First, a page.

Internet companies will have to wait at least another year before the advertising market rebounds, research firm Jupiter Media Metrix said Wednesday, slashing its spending forecast for 2001 by 20 percent.
Online ad spending will be US$5.7 billion this year, down from anearlier forecast of $7.3 billion, Jupiter said.
“The inability by marketers to evaluate online advertisingeffectively has lead to the current hiccup in spending,” Marissa Gluck,a senior analyst with Jupiter, told E-Commerce Times.
Gluck, who presented her findings at Jupiter’s online ad summit in NewYork, said that leaner ad budgets will put a serious crimp in revenue projections for many firms this year.
However, Gluck added that she remains positive about Internet advertising inthe future, predicting that spending will grow at a compound rate of 22percent over the next five years.
Jupiter said it expects the I-marketing sector to see about $15 billion in spending by 2006,off substantially from earlier projections. For 2005, Jupiter nowpredicts spending of $12.9 billion, down from a previous estimate of$16.5 billion.
“Online advertising, when fully measured, remains a strong impetus ofconsumer action,” Gluck said, “including increasing traffic and sales, inspiringloyalty and promoting referrals.”
Web-based advertising will account for 7 percent of the totaladvertising market in 2006, up from 3 percent this year, Jupiter said. Financial services companies will take the majority of space,followed by automotive and media companies.
The Coupon Crowd
The real growth in ad spending, Jupiter said, will come from digital marketing such as coupons, promotions and e-mail, rather than direct advertising on Web sites. Jupiter forecast that digital marketing spending will hit $19.3 billion by 2006, compared to an estimated $2 billion in 2001.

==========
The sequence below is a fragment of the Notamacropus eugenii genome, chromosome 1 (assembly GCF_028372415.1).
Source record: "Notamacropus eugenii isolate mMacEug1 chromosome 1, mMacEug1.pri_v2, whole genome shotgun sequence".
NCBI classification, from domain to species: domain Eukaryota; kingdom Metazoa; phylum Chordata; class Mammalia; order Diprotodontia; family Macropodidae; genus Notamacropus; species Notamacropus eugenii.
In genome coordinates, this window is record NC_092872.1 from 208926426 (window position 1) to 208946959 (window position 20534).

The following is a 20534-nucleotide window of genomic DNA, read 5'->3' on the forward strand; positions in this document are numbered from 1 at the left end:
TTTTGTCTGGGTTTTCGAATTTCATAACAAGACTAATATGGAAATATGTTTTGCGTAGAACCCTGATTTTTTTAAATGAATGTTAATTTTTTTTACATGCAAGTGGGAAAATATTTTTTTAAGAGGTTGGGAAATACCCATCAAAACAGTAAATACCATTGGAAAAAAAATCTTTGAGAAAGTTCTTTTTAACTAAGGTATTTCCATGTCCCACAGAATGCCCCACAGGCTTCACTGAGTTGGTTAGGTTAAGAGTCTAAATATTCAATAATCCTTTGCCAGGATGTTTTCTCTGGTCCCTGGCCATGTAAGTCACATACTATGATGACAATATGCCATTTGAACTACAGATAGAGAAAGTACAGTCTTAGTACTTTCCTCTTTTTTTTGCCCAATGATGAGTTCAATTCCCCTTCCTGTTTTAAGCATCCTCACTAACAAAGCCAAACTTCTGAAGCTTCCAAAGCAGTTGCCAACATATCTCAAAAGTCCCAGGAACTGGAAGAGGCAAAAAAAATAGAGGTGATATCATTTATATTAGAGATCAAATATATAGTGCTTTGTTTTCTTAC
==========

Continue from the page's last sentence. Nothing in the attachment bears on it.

Other analysts said the reduced forecast emphasizes the need forInternet companies to find other ways of generating revenue to remain open.
“AOL Time Warner is proving that its business model is validated,” Andrea Rice of Deutsche Banc Alex Brown told the E-Commerce Times. “The mix of various properties is serving as a hedge against the fall in online advertising.”
John Corcoran of CIBC World Markets agreed, adding that companies thatdo not find alternative revenue streams will not grow and be in position to take advantage of increased spending in future years.
“There is a lot of synergy in the AOL model, and that is what keeps themin front of everyone else,” Corcoran told E-Commerce Times.
In contrast, Web portal Yahoo! (Nasdaq: YHOO) has struggled to gain footing in a shifting advertising market. The company has posted net losses in three straight quarters, and isapparently searching feverishly for ways to increase revenue.
Meanwhile, Jupiter is having its own problems. Once a WallStreet darling, shares in the company are trading at less than $1, which couldlead to it being delisted from the Nasdaq market. Jupiter stock wastrading at more than $28 a share this time last year.